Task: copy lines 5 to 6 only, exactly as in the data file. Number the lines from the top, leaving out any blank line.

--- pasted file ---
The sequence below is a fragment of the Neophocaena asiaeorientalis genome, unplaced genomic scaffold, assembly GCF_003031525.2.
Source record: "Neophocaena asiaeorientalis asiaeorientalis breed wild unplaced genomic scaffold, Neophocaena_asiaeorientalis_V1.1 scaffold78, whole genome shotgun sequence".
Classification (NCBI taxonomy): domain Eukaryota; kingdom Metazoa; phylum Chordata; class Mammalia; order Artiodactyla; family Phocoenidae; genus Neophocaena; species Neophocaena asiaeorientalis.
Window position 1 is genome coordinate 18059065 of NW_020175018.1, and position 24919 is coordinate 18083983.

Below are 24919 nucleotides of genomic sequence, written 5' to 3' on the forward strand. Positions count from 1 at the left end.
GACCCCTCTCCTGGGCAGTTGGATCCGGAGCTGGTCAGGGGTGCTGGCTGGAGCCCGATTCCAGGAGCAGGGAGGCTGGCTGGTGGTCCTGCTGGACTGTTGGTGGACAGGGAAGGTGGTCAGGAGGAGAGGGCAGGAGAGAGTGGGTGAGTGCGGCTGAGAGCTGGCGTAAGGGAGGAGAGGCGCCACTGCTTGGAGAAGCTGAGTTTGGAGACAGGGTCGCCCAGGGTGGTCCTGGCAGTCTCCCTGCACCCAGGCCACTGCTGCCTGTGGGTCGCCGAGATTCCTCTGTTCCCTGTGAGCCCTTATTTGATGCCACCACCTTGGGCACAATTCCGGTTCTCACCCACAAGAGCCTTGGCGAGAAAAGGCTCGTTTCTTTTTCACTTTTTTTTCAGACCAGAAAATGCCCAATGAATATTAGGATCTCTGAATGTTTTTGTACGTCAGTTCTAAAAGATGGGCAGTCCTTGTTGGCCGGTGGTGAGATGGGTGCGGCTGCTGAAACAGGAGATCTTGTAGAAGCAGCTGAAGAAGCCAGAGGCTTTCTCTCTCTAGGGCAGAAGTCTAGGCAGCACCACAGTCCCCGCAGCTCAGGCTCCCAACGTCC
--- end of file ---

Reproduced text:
Below are 24919 nucleotides of genomic sequence, written 5' to 3' on the forward strand. Positions count from 1 at the left end.
GACCCCTCTCCTGGGCAGTTGGATCCGGAGCTGGTCAGGGGTGCTGGCTGGAGCCCGATTCCAGGAGCAGGGAGGCTGGCTGGTGGTCCTGCTGGACTGTTGGTGGACAGGGAAGGTGGTCAGGAGGAGAGGGCAGGAGAGAGTGGGTGAGTGCGGCTGAGAGCTGGCGTAAGGGAGGAGAGGCGCCACTGCTTGGAGAAGCTGAGTTTGGAGACAGGGTCGCCCAGGGTGGTCCTGGCAGTCTCCCTGCACCCAGGCCACTGCTGCCTGTGGGTCGCCGAGATTCCTCTGTTCCCTGTGAGCCCTTATTTGATGCCACCACCTTGGGCACAATTCCGGTTCTCACCCACAAGAGCCTTGGCGAGAAAAGGCTCGTTTCTTTTTCACTTTTTTTTCAGACCAGAAAATGCCCAATGAATATTAGGATCTCTGAATGTTTTTGTACGTCAGTTCTAAAAGATGGGCAGTCCTTGTTGGCCGGTGGTGAGATGGGTGCGGCTGCTGAAACAGGAGATCTTGTAGAAGCAGCTGAAGAAGCCAGAGGCTTTCTCTCTCTAGGGCAGAAGTCTAGGCAGCACCACAGTCCCCGCAGCTCAGGCTCCCAACGTCC